With the date and terms of Britain's departure from the European Union mired in uncertainty, Prime Minister Theresa May has offered to quit in a bid to gain approval for her twice-rejected divorce deal with the bloc. Meanwhile, Parliament has seized control of the political process so lawmakers can try to hammer out a different way forward.
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Here's a look at what might happen next:
PARLIAMENT TAKES CHARGE
With Brexit deadlocked amid feuding between Britain's political factions, lawmakers voted to upend the usual parliamentary procedure, in which the government decides the schedule for debates and votes. The House of Commons carved out time for legislators to hold a series of "indicative votes" on alternatives to May's defeated deal.
The results of Wednesday's votes were inconclusive, with none of the eight options gaining a majority. The most popular were a proposal to remain in a customs union with the bloc and a plan to put any divorce deal that is approved to a public referendum.
Lawmakers behind the move plan to hold another day of votes Monday in an attempt to narrow down the proposals to one idea that can gain a majority — then to send the government back to negotiate it with the EU.
The government says Parliament's move sets "a dangerous, unpredictable precedent," but has promised to "engage constructively" with the result of the votes. But ministers say any plan agreed by Parliament must be "realistic" and negotiable with the EU.
THE END OF MAY?
May hasn't given up hope that the deal she agreed with the bloc setting out the terms of Britain's withdrawal will be passed by Parliament, even though it has been rejected twice by hefty margins.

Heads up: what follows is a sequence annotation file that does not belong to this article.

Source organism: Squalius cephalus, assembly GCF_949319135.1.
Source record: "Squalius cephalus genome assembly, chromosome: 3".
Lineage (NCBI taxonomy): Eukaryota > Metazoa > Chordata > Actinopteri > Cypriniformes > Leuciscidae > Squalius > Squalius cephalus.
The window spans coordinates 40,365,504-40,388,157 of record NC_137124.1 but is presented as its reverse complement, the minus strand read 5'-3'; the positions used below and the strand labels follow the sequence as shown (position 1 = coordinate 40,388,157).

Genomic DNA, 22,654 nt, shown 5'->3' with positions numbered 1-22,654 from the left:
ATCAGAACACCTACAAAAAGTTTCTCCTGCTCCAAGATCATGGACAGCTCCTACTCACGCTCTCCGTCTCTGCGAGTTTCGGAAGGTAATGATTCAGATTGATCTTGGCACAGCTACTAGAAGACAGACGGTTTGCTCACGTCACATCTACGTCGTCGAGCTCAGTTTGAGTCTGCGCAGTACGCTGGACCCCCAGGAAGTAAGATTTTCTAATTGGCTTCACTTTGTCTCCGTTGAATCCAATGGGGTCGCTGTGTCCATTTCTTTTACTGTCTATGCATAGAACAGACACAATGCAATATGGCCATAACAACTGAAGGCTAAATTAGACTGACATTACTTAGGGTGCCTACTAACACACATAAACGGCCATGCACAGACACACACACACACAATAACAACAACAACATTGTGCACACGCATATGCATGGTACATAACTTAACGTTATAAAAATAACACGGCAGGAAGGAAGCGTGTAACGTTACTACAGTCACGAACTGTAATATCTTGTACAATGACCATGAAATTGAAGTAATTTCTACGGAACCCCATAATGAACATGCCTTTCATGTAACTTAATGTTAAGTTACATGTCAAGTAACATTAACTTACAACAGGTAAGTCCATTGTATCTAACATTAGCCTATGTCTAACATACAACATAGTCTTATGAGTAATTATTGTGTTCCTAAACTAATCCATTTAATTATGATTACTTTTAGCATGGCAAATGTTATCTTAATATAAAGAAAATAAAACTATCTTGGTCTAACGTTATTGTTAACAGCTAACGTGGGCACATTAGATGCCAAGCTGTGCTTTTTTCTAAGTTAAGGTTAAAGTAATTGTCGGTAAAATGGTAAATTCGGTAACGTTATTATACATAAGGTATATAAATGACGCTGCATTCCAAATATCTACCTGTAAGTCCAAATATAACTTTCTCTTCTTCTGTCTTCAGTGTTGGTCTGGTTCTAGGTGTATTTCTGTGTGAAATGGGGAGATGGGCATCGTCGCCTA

In a last-ditch bid to win over opponents in her Conservative Party, May announced Wednesday that she would step down if the deal is approved and Britain leaves the European Union.
The news was enough to secure support from some pro-Brexit Conservatives, who think May has been a weak negotiator opposite the EU. But the government's key Northern Irish ally, the Democratic Unionist Party, refused to budge in its opposition to the deal.
Under an extension granted by the EU last week, if U.K. lawmakers approve the divorce deal by Friday — Britain's original departure date — Britain will leave the EU on May 22. If they don't, Britain has until April 12 to tell the EU what it plans to do next: leave without a deal, risking economic chaos, or seek a long delay to Brexit and chart a course toward a softer exit or even remaining in the bloc.
Opposition politicians think the only way forward is an early election that could rearrange Parliament and break the political deadlock.
And anti-Brexit campaigners haven't abandoned the idea of a new Brexit referendum on remaining in the EU. There's no majority for that in Parliament yet, but pro-referendum campaigners feel opinion is shifting in their favor. Hundreds of thousands of people marched through London on Saturday to demand a new Brexit vote.
The "nuclear option" of simply canceling Brexit is also gaining support. An online petition urging the government to revoke the decision to leave the EU has amassed almost 6 million signatures.
Follow AP's full coverage of Brexit at: https://www.apnews.com/Brexit